The Language of Success

Aug 4, 2010

There is a common language used by top-level managers in every company. It is a language centered on business concepts and understanding a handful of concepts.

For example, CEOs instinctively move toward the action that will maximize profits and minimize costs or expenses. Investment is the first concept, and cost savings is second. To them this is as basic as breathing, and they often don’t consciously realize that they have moved in that direction. However, many HR professionals focus on costs or on how a candidate feels about a given action, and they emphasize these over the investment side or over the impact on profits in presentations and conversations.

I might hear a recruiter say, “I felt that the extra time spent with that candidate was worth it because they will now say nicer things about us to other potential candidates.” A CEO might, instead, phrase it this way, “Spending a few extra minutes with the candidate could result in our firm making two or three additional hires because of the positive comments we’ll get. That would mean we’d be able to spend less on advertising and make faster hires.”

They are really saying the same thing, but the focus and language are different.

Here are four other things an executive assumes you know and practice:

Assumption #1: Knowing and Responding to Business Priorities

A business priority is defined by Ram Charan, Harvard business professor and author of an outstandingly valuable book called “What the CEO Wants You To Know,” as “the most important action that needs to be taken at a certain point in time.”

Priorities can change quickly and CEOs expect that you understand that and are prepared to react accordingly. Positive response to change and understanding that there are no absolutes are key attributes of a business-focused manager.

Assumption #2: Having an Investor Mentality

Do you think like an investor in your company would think? Your CEO has to think like an investor and make choices — even unpopular ones that give investors confidence. They focus on improving business processes, and finding ways to cut costs. HR is often perceived as acting the opposite. They request expensive tools (e.g. ATS and HRIS systems) without showing how they will add to the profits or improve the investor perception.

This is the hardest of all the assumptions for us in recruiting and HR to deal with. We seem to be predisposed to focus on process improvements over cost savings or other metrics that CEOs understand. You have to understand what your CEO is thinking in order to have any chance of creating a successful way of influencing her.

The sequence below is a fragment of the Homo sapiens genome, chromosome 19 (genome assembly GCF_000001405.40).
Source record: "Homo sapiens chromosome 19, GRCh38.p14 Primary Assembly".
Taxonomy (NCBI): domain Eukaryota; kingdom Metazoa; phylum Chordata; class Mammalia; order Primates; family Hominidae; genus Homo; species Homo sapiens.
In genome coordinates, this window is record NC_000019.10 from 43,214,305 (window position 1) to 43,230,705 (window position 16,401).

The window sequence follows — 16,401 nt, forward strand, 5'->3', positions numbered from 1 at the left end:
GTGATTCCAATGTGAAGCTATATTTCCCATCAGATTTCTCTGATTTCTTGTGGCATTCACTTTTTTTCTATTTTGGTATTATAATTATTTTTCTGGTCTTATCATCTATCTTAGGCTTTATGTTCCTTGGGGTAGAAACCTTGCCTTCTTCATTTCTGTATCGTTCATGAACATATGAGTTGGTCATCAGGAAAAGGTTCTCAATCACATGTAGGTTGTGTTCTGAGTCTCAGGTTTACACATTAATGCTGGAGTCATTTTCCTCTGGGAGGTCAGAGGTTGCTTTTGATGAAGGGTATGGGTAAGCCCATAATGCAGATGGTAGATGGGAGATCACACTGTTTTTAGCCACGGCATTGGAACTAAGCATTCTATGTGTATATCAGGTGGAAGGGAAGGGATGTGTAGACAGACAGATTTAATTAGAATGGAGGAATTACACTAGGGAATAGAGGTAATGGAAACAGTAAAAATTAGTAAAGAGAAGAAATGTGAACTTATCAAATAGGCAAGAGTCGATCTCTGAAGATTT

Assumption #3: Quality Counts More Than Ever

Yes, every CEO I know believes in and supports total quality. It has become a mantra in the best firms, and most large (and many smaller) companies have instituted Six Sigma programs and black belt training. HR has to emphasize quality and establish its own “black belts.” What would an absolutely first-rate, 100% “defect-free” recruiting process look like? What would it “buy” your organization? Have any of us used this slower time to think about this and begin to set up a Six Sigma recruiting process in our firms?

Your CEO assumes that you are doing this (or maybe not, as you are just recruiters, after all).

Assumption #4: Knowing How You Fit into the Strategy

The CEOs I work with assume that all departments, except usually HR and staffing, know how they contribute to the big picture. They are expected to present what they will do to help the firm achieve its strategic goals, imperatives, or whatever you call them. Talent strategies are critical to every organization. If the CEO cannot get the talent she needs to execute strategy, the strategy will fail and along with it the organization. That is why I see some firms turning away from recruiters and HR when it comes to formulating and carrying out a talent strategy. They are instead asking a line manager, a project manager, or some other business-focused person to lead the effort. Numerous firms are replacing the vice president of HR with a non-HR professional for the same reason.

You must know how you fit into the overall vision of the firm and you must show how you can contribute to achieving business success. That means showing how what you do will increase the profits of your organization.

This is the language that your CEO knows and what he wants you to know as well.

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